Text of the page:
by: Annie Pentilla on April 21st, 2014 | Comments Off
When artist Jeff Gipe talks about his sculpture Cold War Horse – a renegade art piece he created to protest the construction of a toll road and housing development near the former plutonium plant and superfund site Rocky Flats – it sounds as though he’s reading from the pages of a John Grisham novel.
Indeed the entire Rocky Flats’ story reads like a made-for-Hollywood movie, replete with leaking drums of nuclear waste, FBI raids, and so-called government cover-ups.
“That’s the thing about Rocky Flats,” says Gipe. “You can’t know one thing. It’s like this ever-widening scope where you have one question, and then you’ve got ten more.”
Located near Arvada, Colorado, Rocky Flats produced plutonium triggers for use in nuclear weapons from 1951 to 1989. Through its operational period the plant was plagued with accidents, including the two fires in 1957 and ’69 that distributed plumes of plutonium-laced smoke across Colorado’s Front Range. After an investigation revealed supervisors had failed to abide by environmental laws, the FBI raided the plant in 1989. The site was subsequently turned into a superfund site and later a wildlife refuge.
Calling Arvada home for much of his life, Gipe got an up-close-and-personal view of the mysterious facility. “I remember as a kid it being this sort of ominous, hidden place,” says Gipe. “It was almost like there was this hidden city there. We would constantly see this orange glow that came from the plant.” Gipe’s father worked at Rocky Flats as a maintenance supervisor for twenty years and eventually acquired Parkinson’s disease, which he always attributed to working at the plant. Despite his father’s occupation, Gipe – like most residents – had no idea that plutonium triggers were being produced inside the Cold-War facility. “A lot of people thought they made dish products or something like that for years,” Gipe recalls.
But on one rare occasion Gipe did get an insider’s view. In a bizarre version of take-your-child-to-work day, Gipe was allowed inside. “There were tanks rolling around, armed guards everywhere. All this stuff was a complete shock to me,” Gipe remarks. “I just remember partially being terrified but also really intrigued too.”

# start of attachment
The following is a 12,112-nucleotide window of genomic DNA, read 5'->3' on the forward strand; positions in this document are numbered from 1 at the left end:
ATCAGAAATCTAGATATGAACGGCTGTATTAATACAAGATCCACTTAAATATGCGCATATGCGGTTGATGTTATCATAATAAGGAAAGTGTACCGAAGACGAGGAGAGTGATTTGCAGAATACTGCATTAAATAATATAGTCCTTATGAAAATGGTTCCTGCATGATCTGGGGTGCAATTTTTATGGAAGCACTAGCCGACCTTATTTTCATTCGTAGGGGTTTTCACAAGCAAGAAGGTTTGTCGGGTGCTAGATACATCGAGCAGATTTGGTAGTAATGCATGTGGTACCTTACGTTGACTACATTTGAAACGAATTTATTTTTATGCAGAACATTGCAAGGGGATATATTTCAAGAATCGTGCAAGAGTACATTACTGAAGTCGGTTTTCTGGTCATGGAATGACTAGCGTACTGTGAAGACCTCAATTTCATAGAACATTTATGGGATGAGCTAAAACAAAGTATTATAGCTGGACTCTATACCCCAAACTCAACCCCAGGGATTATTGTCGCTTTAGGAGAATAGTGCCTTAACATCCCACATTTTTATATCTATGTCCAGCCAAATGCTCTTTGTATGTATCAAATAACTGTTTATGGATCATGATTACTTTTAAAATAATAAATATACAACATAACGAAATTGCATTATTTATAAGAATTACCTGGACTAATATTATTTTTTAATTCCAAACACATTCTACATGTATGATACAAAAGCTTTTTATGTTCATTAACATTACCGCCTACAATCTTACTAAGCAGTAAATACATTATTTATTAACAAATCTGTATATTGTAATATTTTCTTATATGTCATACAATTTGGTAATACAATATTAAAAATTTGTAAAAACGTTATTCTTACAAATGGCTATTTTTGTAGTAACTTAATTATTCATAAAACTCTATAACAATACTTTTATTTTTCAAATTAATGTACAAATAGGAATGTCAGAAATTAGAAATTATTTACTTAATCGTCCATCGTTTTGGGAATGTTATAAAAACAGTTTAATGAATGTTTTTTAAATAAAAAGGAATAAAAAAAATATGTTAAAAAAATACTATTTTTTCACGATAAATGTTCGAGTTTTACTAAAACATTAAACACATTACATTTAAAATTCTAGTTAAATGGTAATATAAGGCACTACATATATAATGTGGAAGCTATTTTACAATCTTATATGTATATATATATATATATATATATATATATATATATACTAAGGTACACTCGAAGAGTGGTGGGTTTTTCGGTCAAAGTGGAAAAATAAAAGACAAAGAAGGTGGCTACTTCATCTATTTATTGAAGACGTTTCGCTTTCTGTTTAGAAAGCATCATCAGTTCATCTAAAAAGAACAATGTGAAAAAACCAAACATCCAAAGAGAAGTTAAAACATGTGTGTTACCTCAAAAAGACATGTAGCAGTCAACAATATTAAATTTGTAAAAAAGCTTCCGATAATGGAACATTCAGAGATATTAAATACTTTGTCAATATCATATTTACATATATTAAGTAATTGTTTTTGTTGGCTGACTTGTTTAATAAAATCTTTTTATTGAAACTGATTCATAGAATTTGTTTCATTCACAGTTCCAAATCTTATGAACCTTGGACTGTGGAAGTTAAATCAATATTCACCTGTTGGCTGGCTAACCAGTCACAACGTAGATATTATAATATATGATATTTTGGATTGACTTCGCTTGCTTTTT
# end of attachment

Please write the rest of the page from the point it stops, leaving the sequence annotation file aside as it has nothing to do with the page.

Rocky Flats imagery has a palpable presence in Gipe’s sculptures, drawings and etchings, which depict everything from plutonium buttons to the glove boxes workers used to handle radioactive material. Cool, detached, and industrial, Gipe’s aesthetic is almost Dickensian. Mediums like steel wool, metal and wire figure heavily. Industry is an important theme for Gipe: “The remnants of industry and how we have used and abused the land is everywhere in Colorado,” he says. “Industry and technology aren’t inherently evil but often times monetary gain overrides safety and environmental concerns.”
Current Controversies in Colorado and Beyond
Standing beneath the granite pillars of the southern Rocky Mountains, Rocky Flats is framed by swaths of blonde prairie grass and several small creeks. With purportedly 300 days of sunshine a year, the area seems like paradise. Located well within the burgeoning Denver metro area, the land is highly desirable for real-estate developers and homebuyers alike.
But after Rocky Flats’ closure, many were uncertain whether the surrounding land was safe for development. A disagreement between experts ensued, mainly between Dr. Carl Johnson – a former Jefferson County health director who claimed contamination near Rocky Flats was forty-four times higher than that reported by the government – and government scientists. Johnson was criticized over the validity of his protocol. He was eventually forced to resign, though he continued to oppose development on land near the plant. In 1979 the Rocky Flats Advisory Notice informed new residents of potential hazards, but the notice was discontinued in 1982.
Now, after years of restrictions, the EPA has declared lands surrounding Rocky Flats to be safe for development. Today several new subdivisions have been built nearby and plans exist to build a toll road directly through land formally occupied by the plant, leading to concerns among activists about the disruption of plutonium particles by construction activity. While the EPA has reported that measurable levels of plutonium do not pose a significant risk, its reports have not assuaged the fears of activists and concerned residents.